Fighter pilots' brains are 'more sensitive' (December 19, 2010) -- Cognitive tests and MRI scans have shown significant differences in the brains of fighter pilots when compared to a control group, according to a new study. ... > full story

Insight offers new angle of attack on variety of brain tumors (December 19, 2010) -- Scientists have associated a mutation found in many kinds of brain tumors with a molecular process that affects metabolism genes. The discovery may open the door to developing new treatments for the deadly cancers. ... > full story

Concussed high school athletes who receive neuropsychological testing sidelined longer (December 19, 2010) -- When computerized neuropsychological testing is used, high school athletes suffering from a sports-related concussion are less likely to be returned to play within one week of their injury, according to a new study. Unfortunately, concussed football players are less likely to have computerized neuropsychological testing than those participating in other sports. ... > full story

You only live once: Our flawed understanding of risk helps drive financial market instability (December 19, 2010) -- Our flawed understanding of how decisions in the present restrict our options in the future means that we may underestimate the risk associated with investment decisions, according to new research. The research suggests how policy makers might reshape financial risk controls to reduce market instability and the risk of market collapse. ... > full story

Does fluoride really fight cavities by 'the skin of the teeth?' (December 18, 2010) -- In a study that the authors describe as lending credence to the idiom, "by the skin of your teeth," scientists are reporting that the protective shield fluoride forms on teeth is up to 100 times thinner than previously believed. It raises questions about how this renowned cavity-fighter really works and could lead to better ways of protecting teeth from decay, the scientists suggest. ... > full story

Protein disables p53, drives breast cells toward cancer transition (December 18, 2010) -- The recently identified TRIM24 protein plays an active role in pushing normal breast cells into rapid cell proliferation and, potentially, into breast cancer. ... > full story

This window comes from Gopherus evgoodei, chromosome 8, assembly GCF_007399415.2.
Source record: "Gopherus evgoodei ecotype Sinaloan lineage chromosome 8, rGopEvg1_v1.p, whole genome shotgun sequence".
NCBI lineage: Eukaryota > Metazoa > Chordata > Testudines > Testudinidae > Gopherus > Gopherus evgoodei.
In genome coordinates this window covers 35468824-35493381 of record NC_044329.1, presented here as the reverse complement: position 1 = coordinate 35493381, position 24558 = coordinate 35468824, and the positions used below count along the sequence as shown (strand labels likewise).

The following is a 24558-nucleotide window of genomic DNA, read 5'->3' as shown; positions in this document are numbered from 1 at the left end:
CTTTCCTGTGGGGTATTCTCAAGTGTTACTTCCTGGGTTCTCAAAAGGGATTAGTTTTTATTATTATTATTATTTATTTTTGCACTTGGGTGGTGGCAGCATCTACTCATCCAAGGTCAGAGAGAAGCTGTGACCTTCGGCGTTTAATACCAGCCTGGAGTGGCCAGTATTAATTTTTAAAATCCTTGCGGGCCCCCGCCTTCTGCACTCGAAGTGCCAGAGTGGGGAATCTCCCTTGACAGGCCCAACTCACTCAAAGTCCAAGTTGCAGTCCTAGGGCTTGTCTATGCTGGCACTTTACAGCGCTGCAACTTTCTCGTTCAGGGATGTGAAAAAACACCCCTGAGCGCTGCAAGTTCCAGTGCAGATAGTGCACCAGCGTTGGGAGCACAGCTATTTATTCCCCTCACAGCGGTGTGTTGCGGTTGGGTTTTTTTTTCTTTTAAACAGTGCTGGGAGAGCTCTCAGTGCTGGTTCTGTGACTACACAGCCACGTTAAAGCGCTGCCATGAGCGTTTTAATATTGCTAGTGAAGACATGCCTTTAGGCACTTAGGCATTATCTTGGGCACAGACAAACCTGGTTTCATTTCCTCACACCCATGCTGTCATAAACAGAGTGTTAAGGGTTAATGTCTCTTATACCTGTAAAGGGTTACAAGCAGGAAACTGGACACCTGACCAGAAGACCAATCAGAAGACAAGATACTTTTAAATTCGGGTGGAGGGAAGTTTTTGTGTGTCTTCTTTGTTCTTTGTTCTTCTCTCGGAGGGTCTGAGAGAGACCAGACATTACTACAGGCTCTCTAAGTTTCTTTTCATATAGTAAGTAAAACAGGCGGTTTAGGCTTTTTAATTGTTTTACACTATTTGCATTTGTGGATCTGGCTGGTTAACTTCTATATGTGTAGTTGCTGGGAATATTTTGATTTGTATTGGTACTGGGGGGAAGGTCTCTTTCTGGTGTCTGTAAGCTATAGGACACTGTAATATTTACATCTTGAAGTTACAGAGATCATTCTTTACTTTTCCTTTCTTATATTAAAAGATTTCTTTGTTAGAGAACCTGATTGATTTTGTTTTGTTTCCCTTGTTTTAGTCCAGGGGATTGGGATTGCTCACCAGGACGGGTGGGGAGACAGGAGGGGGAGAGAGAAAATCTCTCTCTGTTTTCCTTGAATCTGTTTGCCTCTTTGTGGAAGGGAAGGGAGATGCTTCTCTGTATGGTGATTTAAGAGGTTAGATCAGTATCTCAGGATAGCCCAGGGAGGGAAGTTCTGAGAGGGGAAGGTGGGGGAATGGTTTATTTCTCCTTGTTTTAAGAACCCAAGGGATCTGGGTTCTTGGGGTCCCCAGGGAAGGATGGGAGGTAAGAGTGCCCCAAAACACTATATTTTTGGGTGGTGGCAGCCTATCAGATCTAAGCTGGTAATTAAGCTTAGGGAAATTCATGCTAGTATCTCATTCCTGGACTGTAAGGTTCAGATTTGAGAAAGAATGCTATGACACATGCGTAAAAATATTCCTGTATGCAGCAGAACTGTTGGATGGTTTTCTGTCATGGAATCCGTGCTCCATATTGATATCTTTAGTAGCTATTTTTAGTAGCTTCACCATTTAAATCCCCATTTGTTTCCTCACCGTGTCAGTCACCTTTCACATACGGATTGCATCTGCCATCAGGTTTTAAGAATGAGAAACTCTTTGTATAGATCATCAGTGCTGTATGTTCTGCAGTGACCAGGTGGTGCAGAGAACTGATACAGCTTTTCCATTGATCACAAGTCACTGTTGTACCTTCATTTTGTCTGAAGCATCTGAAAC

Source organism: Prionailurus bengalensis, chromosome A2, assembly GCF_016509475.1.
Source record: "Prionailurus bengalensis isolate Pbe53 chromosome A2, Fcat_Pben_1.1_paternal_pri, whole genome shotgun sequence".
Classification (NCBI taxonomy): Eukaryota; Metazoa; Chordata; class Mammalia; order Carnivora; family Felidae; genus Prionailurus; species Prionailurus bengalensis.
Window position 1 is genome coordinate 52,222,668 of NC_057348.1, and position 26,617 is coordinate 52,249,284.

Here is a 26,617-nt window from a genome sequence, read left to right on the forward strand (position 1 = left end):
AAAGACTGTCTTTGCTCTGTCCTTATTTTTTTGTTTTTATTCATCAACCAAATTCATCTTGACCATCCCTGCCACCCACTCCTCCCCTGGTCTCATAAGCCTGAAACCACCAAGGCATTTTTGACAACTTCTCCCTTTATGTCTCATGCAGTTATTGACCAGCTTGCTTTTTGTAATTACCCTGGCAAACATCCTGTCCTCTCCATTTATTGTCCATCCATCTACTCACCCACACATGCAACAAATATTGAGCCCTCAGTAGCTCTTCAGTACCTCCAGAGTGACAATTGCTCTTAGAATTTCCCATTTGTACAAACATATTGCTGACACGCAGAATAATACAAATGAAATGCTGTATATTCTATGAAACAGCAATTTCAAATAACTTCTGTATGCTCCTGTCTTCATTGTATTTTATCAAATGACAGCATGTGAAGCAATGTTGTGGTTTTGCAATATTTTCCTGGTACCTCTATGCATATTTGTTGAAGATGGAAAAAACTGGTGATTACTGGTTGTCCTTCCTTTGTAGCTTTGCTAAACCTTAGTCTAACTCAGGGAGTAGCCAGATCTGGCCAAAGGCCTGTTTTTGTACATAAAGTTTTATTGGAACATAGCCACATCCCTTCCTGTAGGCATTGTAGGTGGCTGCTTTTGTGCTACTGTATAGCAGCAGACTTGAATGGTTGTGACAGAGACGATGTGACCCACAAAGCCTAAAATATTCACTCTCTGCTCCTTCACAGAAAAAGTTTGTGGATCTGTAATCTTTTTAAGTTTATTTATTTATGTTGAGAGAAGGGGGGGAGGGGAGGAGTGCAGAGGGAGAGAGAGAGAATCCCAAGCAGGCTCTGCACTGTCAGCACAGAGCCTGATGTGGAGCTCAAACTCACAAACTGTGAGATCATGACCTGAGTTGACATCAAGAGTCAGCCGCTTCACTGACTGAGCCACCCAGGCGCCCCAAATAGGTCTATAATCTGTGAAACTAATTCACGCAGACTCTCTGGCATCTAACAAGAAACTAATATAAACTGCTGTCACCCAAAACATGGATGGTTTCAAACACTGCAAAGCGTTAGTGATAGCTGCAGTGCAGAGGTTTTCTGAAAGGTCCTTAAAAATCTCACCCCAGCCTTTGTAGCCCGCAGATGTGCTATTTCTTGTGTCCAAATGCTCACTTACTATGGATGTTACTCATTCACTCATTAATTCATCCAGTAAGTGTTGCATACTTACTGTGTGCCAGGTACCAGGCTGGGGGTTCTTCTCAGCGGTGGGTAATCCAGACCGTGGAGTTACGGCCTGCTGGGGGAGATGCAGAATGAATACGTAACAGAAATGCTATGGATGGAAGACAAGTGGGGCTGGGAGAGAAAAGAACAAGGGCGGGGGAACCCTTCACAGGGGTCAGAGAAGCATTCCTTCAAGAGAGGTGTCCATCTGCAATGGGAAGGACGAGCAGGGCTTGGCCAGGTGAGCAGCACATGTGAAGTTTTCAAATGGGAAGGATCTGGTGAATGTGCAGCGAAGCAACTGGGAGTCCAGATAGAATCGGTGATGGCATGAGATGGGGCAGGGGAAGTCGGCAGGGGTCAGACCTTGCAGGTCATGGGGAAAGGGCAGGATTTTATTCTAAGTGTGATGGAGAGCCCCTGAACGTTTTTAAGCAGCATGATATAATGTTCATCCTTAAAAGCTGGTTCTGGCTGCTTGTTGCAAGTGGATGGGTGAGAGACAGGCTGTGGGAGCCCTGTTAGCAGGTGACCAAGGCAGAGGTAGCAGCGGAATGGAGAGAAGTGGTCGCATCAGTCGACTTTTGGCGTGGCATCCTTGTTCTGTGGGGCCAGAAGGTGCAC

Drinking alcohol during a rich meal slows down digestion, but doesn't increase indigestion, study finds (December 18, 2010) -- People can be reassured that while alcohol may slow down digestion after a rich calorific meal, enjoyed by many during the Christmas season, it will not cause indigestion symptoms such as heartburn, belching and bloating, finds new research. ... > full story

Prions mutate and adapt to host environment (December 18, 2010) -- Scientists have shown that prions, bits of infectious protein that can cause fatal neurodegenerative disease such as bovine spongiform encephalopathy (BSE) or "mad cow disease," have the ability to adapt to survive in a new host environment. ... > full story

Major shift in understanding how eczema develops (December 18, 2010) -- In eczema patients the skin barrier is leaky, allowing pollen, mold, pet dander and other irritants to be sensed by the skin and subsequently wreak havoc on the immune system. While the upper-most layer of the skin has been pinned as the culprit in previous research, a new study found that a second skin barrier structure is also faulty in eczema patients and likely plays a role in the development of the disease. ... > full story

Researchers develop mouse model to help find how a gene mutation leads to autism (December 18, 2010) -- Researchers have found that when one copy of the SHANK3 gene in mice is missing, nerve cells do not effectively communicate and do not show cellular properties associated with normal learning. This discovery may explain how mutations affecting SHANK3 may lead to autism spectrum disorders. ... > full story